Ten varieties of plants is all it takes to make a beautiful, diverse garden. When in doubt, rather than dilute the design with too much variety, use more of the same plant in multiple locations. Pay attention to characteristics shared by a few of the plants, like flower color, the underlying form of the plant, or foliage size.
I’d love to hear whether you have a similar approach to planting your garden or if you’d like to share your approach.
I noticed how tree placement is along the primary lines (outside walls and corners)of the house. Appreciate how well their placement relates the house to the garden.
Westerner: I see the house and the garden as one big design opportunity. In a recent article in the magazine, I showed how to expand a grid off the house and into the garden to create a cohesive composition. The same idea can be applied by paying attention to plant placement. Thanks for leaving a comment and starting the dialog.
I worry about tree roots infiltrating my home's foundation. I really would like to plant an ornamental tree in my yard, but we don't have a lot of space to work with. What would be a safe distance from my house to plant a tree that has a 10-15 foot maximum height? Thanks for any help you can offer!
SweetHrt1: Your first step is to research trees that have well-behaved roots to start out. If there are parkways (aka 'hellstrips') on your area, check which trees seem the best behaved and don't disrupt paving. You can also install either a root barrier box, or panels along the side of the house to deflect the roots to a greater depth.
Your watering practices can have a big effect on root damage, as well. Most trees prefer infrequent, deep watering after the first few years, which tend to encourage the roots to go deep, instead of staying on the surface. Trees planted in irrigated lawns are the most likely to stay on the surface and reek havoc on your foundation.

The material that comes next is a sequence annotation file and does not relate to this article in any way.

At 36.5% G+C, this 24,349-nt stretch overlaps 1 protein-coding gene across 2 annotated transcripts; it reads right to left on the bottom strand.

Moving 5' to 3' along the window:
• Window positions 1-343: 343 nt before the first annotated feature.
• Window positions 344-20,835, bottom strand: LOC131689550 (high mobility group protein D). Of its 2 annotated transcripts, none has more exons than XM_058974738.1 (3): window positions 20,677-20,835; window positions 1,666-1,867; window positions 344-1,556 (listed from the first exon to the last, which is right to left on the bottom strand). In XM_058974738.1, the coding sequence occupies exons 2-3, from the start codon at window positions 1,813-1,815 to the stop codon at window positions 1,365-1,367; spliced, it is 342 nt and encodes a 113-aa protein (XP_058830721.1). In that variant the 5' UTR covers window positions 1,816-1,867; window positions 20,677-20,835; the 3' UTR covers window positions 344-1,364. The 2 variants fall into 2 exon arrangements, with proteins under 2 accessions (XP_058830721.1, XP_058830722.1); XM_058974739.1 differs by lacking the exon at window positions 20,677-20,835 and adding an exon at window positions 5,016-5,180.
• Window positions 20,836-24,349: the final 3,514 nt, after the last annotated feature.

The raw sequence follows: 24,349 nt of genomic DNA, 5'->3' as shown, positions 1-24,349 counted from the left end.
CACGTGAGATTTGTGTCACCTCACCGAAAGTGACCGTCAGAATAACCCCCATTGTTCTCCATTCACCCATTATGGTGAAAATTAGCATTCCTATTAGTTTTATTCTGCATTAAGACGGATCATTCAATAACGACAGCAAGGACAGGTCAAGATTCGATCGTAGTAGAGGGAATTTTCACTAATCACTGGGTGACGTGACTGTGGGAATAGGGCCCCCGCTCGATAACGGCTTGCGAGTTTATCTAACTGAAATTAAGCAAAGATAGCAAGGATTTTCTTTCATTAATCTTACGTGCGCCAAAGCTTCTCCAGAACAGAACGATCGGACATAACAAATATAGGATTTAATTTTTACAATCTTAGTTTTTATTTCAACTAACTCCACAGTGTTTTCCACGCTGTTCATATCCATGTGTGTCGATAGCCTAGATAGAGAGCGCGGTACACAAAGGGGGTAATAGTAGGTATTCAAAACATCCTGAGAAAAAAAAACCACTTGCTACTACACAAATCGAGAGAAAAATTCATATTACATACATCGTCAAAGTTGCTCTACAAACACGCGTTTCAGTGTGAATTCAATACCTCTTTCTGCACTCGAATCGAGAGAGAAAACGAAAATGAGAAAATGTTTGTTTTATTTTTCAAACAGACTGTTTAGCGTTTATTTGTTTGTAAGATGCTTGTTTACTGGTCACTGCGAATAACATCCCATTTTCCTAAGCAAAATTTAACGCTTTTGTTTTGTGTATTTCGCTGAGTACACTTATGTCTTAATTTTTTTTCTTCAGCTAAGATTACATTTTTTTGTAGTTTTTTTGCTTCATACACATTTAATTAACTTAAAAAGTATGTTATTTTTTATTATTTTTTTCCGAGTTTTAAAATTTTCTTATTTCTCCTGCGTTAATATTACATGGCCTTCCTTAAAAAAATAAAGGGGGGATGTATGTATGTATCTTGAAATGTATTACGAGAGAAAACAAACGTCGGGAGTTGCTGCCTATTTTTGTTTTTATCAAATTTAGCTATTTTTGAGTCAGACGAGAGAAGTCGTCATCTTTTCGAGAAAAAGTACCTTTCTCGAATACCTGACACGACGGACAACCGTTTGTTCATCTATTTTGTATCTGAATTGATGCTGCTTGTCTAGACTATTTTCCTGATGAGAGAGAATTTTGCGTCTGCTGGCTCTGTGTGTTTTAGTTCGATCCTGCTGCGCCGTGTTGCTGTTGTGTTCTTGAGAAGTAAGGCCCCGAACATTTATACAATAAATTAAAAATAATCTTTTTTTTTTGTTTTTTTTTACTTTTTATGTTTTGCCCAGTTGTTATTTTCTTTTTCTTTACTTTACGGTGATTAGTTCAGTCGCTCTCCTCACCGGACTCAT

My best advice is to schedule a quick visit from a certified arborist in your area. Ask about which species are the best behaved and for any other local information that would allow you to have the benefits of a beautiful, shade-giving tree without regretting it years from now.
One more caution: if you're in a high-fire area, check with your fire department for additional guidelines to keep your home safe and defensible.
I don't have an encyclopedic knowledge of all the great articles at Fine Gardening's website, but there might be more on this topic if you poke around a wee bit. I hope this helps.
Hi Billy, This is a great idea. My problem is, I like more than 10 plants! The other problem I have is my yard is sunny in one part, part shade in the middle and all shade on the far side plus my yard is terraced with retaining walls. I have had very little luck growing plants. My hostas don't even grow in the shade! I used to think I was a pretty good gardener until I moved here 14 years ago!
Billy, I love following your blog and you have a very good approach to landscape design. I like the plants that you have shown above but I live in the lower southeast and would like to know not only the hardiness zone but the newly introduced heat tolerance zone. As you have stated above "I have lusted over plants in my zone" but many will not grow in the lower south because of the heat. Maybe I'm on the wrong blog but I would like to see Fine Gardening as well as you indicate both zonal maps.
Wow, beautiful plants! I would be in heaven in this yard. In my case, I went to a bunch of garden festivals and bought the plants I loved. Now I have 65 plants in containers, (mostly 1 of each!) and am trying to figure out how to make gardens out of them! I will start with the trees.